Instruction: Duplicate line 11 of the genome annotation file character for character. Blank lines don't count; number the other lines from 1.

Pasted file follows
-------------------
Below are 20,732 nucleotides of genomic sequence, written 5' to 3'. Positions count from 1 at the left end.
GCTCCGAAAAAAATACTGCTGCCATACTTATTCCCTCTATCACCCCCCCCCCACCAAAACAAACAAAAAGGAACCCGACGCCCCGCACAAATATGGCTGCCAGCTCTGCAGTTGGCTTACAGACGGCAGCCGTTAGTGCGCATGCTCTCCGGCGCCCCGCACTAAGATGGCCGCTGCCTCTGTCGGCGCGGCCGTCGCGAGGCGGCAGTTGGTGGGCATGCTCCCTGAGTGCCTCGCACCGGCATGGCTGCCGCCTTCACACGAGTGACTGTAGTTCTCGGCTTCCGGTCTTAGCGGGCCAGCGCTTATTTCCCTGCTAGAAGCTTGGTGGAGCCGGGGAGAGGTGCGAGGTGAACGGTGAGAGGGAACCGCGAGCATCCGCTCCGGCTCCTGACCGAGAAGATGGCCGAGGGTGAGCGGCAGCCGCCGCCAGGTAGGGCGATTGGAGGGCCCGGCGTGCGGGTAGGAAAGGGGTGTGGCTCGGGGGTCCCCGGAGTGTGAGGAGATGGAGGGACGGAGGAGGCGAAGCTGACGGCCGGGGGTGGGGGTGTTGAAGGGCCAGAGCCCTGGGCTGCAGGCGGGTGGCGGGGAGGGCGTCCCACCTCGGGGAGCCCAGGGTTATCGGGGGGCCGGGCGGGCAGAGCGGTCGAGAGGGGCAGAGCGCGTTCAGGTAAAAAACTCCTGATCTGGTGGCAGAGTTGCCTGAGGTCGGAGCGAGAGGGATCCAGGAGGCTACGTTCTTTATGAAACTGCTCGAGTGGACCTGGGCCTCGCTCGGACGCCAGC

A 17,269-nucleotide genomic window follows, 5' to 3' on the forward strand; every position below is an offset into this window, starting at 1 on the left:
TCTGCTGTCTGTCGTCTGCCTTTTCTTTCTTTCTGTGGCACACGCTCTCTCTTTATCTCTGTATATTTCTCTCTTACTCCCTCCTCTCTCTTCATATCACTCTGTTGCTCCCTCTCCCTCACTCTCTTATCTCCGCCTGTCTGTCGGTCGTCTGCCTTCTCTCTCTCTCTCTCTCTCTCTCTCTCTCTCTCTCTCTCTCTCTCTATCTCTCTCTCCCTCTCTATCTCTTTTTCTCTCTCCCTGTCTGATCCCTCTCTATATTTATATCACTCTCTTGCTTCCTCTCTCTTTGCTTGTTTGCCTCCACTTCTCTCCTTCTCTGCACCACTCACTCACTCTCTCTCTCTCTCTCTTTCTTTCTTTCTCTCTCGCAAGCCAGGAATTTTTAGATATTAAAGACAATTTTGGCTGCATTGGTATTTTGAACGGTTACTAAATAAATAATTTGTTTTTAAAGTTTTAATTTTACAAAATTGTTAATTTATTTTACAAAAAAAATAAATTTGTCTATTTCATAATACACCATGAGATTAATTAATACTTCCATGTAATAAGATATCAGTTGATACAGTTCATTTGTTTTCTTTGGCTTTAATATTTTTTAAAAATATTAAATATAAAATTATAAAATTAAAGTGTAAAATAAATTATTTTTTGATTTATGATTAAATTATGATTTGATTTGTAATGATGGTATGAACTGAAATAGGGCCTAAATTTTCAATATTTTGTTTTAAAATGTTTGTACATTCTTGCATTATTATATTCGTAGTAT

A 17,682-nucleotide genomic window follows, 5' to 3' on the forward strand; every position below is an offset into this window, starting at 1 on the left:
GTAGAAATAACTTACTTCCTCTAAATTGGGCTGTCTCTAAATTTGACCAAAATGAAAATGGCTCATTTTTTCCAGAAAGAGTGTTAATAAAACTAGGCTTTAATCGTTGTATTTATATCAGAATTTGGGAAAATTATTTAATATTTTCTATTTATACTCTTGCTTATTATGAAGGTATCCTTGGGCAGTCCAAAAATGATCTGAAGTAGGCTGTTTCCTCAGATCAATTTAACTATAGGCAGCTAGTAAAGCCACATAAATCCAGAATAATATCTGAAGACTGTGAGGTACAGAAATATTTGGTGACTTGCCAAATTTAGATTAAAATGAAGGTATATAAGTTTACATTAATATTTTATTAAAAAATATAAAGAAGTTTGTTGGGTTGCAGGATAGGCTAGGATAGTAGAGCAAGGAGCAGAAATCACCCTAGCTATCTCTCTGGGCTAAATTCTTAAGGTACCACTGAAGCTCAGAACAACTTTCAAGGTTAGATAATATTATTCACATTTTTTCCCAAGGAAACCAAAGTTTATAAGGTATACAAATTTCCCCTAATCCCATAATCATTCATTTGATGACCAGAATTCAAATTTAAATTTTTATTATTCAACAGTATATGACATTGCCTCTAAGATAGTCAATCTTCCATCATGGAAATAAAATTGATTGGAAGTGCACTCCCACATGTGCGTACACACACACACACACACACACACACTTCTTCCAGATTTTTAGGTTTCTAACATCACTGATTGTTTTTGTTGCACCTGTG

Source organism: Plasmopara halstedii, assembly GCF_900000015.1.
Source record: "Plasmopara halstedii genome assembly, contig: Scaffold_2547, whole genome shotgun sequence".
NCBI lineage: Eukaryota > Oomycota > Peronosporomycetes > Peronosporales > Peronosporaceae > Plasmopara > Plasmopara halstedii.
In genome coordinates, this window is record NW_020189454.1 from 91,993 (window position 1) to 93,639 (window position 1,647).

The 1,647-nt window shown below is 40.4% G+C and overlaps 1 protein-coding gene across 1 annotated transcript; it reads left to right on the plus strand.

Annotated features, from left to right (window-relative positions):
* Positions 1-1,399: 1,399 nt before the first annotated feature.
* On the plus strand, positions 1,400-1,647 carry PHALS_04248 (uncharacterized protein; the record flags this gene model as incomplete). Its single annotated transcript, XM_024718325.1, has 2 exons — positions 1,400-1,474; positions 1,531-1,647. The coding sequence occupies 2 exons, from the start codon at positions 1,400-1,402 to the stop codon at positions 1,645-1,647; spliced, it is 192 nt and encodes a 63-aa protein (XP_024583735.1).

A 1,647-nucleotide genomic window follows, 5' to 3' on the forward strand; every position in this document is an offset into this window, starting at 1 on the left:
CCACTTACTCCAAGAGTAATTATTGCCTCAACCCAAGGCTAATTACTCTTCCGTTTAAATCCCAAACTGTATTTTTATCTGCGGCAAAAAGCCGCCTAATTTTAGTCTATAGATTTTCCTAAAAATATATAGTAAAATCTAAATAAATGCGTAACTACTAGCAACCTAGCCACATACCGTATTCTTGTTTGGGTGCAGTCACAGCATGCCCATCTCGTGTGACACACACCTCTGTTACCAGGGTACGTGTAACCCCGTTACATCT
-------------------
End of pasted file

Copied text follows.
The 1,647-nt window shown below is 40.4% G+C and overlaps 1 protein-coding gene across 1 annotated transcript; it reads left to right on the plus strand.